The line to attend College Council’s annual CultureShock event extended from the entrance of McDonough field past Asbury Circle on April 10. Campus spirits were high following the event’s kickoff giveaway earlier that afternoon.

CultureShock is College Council’s (CC) largest event of the year, featuring diverse performances from individuals and student cultural organizations, as well as student artwork. Food trucks and catered food concluded the evening.

Before the programming began, students walked away from the kickoff with pastel CC hoodies, water bottles, stickers and hardcover copies of Alicia Garza’s ‘The Purpose of Power.” Some munched on complimentary açai bowls or snacks from Taco Bell.

By 6 p.m., the sun began to set, creating long shadows next to students lounging on picnic blankets. Hundreds of attendees packed McDonough field, some admiring the student artwork on display at the entrance, others posing with props at the outdoor photo booth. CultureShock had begun.

The event has traditionally been held in the fall in White Hall, but this year CC moved CultureShock to the spring due to COVID-19 restrictions in fall 2021. CultureShock was not held in 2020 due to the pandemic.

Hazel Oh (23C) sang a Korean song called “Through the Night” by IU at CultureShock on April 10. (Oli Turner / The Emory Wheel).

The location change allowed more students to attend, with more open space on McDonough field and plaza.

“People were able to hang out with each other and also watch performances,” said Alisha Patel (22C), CC’s vice president of programming.

Patel said turnout was much larger than expected. Over 600 students checked into the event using their Corq code, and roughly another 100 people likely arrived after check-in, she said.

Patel said the goal of the event was to allow attendees to experience different cultures while supporting their friends.

“CultureShock is made to bring a sense of community on Emory’s campus,” she said. “[It’s] just a way to integrate different areas of Emory’s campus into one.”

Upon entry, the event featured artwork submitted by students. CC sponsored the printing of some art pieces and supplied each artist with customized note cards to label their art.

The evening also included individual and group performances. Auditions for student performers were held in the fall 2021 semester following a campus-wide call for applications.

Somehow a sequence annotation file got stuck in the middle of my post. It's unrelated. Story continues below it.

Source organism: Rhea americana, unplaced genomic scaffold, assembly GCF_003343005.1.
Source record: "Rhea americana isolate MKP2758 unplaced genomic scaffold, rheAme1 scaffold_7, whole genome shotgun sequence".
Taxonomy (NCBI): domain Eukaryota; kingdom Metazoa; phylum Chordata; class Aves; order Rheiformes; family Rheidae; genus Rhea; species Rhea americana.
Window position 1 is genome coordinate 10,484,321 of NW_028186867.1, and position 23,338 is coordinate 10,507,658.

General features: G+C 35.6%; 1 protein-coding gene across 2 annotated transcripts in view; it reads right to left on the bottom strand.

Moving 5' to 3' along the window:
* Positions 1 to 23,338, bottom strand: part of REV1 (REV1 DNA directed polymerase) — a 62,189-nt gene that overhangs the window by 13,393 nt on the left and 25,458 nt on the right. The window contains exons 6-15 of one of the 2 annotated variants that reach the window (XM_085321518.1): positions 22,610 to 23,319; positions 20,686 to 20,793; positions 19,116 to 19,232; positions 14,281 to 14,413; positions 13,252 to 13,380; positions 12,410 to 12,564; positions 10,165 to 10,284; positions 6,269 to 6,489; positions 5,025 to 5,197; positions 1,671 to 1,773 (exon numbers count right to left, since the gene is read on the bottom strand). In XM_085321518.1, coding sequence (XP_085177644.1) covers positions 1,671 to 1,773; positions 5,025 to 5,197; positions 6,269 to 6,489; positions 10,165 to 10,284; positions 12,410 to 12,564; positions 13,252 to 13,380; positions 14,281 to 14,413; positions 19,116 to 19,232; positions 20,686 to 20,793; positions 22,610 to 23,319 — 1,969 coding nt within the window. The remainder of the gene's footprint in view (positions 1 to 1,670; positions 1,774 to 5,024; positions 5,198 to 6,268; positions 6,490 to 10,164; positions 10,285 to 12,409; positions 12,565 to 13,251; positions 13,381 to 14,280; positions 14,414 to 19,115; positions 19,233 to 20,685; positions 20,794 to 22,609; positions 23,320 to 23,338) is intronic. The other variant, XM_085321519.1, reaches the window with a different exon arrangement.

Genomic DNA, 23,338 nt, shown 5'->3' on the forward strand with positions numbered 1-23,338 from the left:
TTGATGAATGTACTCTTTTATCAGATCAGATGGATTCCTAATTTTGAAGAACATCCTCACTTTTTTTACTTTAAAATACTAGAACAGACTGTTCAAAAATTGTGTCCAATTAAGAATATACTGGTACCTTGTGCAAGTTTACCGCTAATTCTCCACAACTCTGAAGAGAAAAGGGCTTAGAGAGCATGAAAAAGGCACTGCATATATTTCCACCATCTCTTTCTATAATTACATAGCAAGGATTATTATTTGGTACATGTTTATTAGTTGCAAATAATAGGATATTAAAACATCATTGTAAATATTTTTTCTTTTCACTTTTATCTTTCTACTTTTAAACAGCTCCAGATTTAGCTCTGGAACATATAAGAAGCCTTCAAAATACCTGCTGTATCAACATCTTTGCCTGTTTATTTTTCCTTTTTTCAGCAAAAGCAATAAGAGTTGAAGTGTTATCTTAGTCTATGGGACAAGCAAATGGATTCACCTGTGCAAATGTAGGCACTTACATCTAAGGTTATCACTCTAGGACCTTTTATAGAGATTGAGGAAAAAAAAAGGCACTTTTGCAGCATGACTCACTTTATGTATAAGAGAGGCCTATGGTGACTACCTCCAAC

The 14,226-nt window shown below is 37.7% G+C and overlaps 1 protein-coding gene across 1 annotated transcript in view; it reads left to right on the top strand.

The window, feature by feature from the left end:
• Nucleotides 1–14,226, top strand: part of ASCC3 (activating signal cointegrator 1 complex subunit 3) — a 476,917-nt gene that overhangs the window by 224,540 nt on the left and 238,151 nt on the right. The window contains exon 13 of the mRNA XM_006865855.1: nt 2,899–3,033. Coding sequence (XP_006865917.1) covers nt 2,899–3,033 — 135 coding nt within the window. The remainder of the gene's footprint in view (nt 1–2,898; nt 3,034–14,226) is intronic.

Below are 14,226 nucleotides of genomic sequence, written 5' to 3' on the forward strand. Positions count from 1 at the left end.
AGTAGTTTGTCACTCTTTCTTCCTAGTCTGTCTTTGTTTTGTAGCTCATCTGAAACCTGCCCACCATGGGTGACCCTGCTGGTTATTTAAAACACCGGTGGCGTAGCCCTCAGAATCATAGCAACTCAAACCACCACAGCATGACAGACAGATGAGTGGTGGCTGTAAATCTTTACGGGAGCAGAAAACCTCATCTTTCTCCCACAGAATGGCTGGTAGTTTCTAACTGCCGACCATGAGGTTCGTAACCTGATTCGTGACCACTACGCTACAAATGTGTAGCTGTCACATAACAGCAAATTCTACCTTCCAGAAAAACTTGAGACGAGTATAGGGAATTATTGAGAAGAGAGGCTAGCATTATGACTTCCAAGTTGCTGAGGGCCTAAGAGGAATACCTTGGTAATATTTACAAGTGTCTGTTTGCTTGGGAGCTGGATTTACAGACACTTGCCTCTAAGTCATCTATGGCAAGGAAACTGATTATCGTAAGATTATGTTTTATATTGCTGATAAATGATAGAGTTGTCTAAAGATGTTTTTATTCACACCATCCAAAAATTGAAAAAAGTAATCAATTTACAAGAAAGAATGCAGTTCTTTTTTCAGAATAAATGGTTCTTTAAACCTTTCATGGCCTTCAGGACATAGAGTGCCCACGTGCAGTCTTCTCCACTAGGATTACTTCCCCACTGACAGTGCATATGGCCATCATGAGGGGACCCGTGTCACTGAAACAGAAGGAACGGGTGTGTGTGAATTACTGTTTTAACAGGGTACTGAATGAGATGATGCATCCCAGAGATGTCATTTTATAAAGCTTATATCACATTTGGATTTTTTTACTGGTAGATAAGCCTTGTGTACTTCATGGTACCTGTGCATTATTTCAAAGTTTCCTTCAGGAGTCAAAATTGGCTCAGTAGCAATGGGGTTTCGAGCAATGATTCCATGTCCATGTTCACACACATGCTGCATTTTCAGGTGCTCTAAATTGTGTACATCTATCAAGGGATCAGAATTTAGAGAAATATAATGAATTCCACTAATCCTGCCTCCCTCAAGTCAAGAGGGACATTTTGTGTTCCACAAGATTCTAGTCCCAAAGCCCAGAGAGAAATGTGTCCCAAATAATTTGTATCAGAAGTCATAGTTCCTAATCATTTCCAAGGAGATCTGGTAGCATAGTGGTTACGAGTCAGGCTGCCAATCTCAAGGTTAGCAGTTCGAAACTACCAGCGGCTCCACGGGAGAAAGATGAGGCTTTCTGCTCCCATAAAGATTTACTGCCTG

Performing as an individual, Hazel Oh (23C) sang “Through the Night” by South Korean singer-songwriter IU, a song she chose based on her Korean heritage. 

“I have a lot of experience with Korean culture because my family members are Korean, so I thought this would be a good way to showcase some of that side of me,” Oh said. “CultureShock is a great place in terms of diverse talent or performance.”

She started singing in a choir in fifth grade and joined an a cappella group in high school. Soon after, she began private voice lessons and participated in state and regional singing competitions.

Oh said that singing is a way for her to share her passion with others.

“There’s something about music that I think is really special because it can speak to you in a way that’s kind of like using words but also not,” Oh said.

Several student dance troupes performed at CultureShock, including the step team Ngambika. The troupe created the soundtrack to their performance with their bodies, stomping and clapping in a rhythm as the sun set over the field.

Ngambika, a step dance group, put on a synchronized show for the crowd. (Oli Turner / The Emory Wheel).

“Ngambika is a space for Black women on Emory’s campus to be themselves and grow into their own confidence through the medium of [dance],” said Ngambika Stepmistress Dawnya Green (25C).

For members of the team, which has operated at the University for 30 years, dance is an outlet for self-expression.

“Step and general forms of dance really do hold a lot of weight in the canon of African American history,” Green said.

Ngambika practices together for six hours each week, learning “the basics” and how to move as a synchronized unit, Green said.

During Ngambika’s performance, like many others that evening, the audience seemed united by the appreciation of their peers’ talent, passion and dedication.

“I found it really enjoyable to experience a collective sense of identification,” Green said.